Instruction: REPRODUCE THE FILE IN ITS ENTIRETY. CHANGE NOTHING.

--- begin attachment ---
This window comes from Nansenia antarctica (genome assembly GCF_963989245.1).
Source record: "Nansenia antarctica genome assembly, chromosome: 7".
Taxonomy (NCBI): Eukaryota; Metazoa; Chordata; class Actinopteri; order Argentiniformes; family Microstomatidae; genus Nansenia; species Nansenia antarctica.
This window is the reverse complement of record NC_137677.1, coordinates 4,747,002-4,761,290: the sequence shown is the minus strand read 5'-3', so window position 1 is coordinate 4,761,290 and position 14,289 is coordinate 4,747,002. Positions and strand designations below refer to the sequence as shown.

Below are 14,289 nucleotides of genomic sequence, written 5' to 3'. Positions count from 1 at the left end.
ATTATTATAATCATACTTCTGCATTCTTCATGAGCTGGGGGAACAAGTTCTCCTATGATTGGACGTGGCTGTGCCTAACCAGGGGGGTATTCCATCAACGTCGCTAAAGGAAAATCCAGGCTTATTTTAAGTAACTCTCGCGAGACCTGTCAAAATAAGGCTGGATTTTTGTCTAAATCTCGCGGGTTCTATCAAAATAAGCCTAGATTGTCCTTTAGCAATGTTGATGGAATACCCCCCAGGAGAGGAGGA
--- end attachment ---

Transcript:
This window comes from Nansenia antarctica (genome assembly GCF_963989245.1).
Source record: "Nansenia antarctica genome assembly, chromosome: 7".
Taxonomy (NCBI): Eukaryota; Metazoa; Chordata; class Actinopteri; order Argentiniformes; family Microstomatidae; genus Nansenia; species Nansenia antarctica.
This window is the reverse complement of record NC_137677.1, coordinates 4,747,002-4,761,290: the sequence shown is the minus strand read 5'-3', so window position 1 is coordinate 4,761,290 and position 14,289 is coordinate 4,747,002. Positions and strand designations below refer to the sequence as shown.

Below are 14,289 nucleotides of genomic sequence, written 5' to 3'. Positions count from 1 at the left end.
ATTATTATAATCATACTTCTGCATTCTTCATGAGCTGGGGGAACAAGTTCTCCTATGATTGGACGTGGCTGTGCCTAACCAGGGGGGTATTCCATCAACGTCGCTAAAGGAAAATCCAGGCTTATTTTAAGTAACTCTCGCGAGACCTGTCAAAATAAGGCTGGATTTTTGTCTAAATCTCGCGGGTTCTATCAAAATAAGCCTAGATTGTCCTTTAGCAATGTTGATGGAATACCCCCCAGGAGAGGAGGA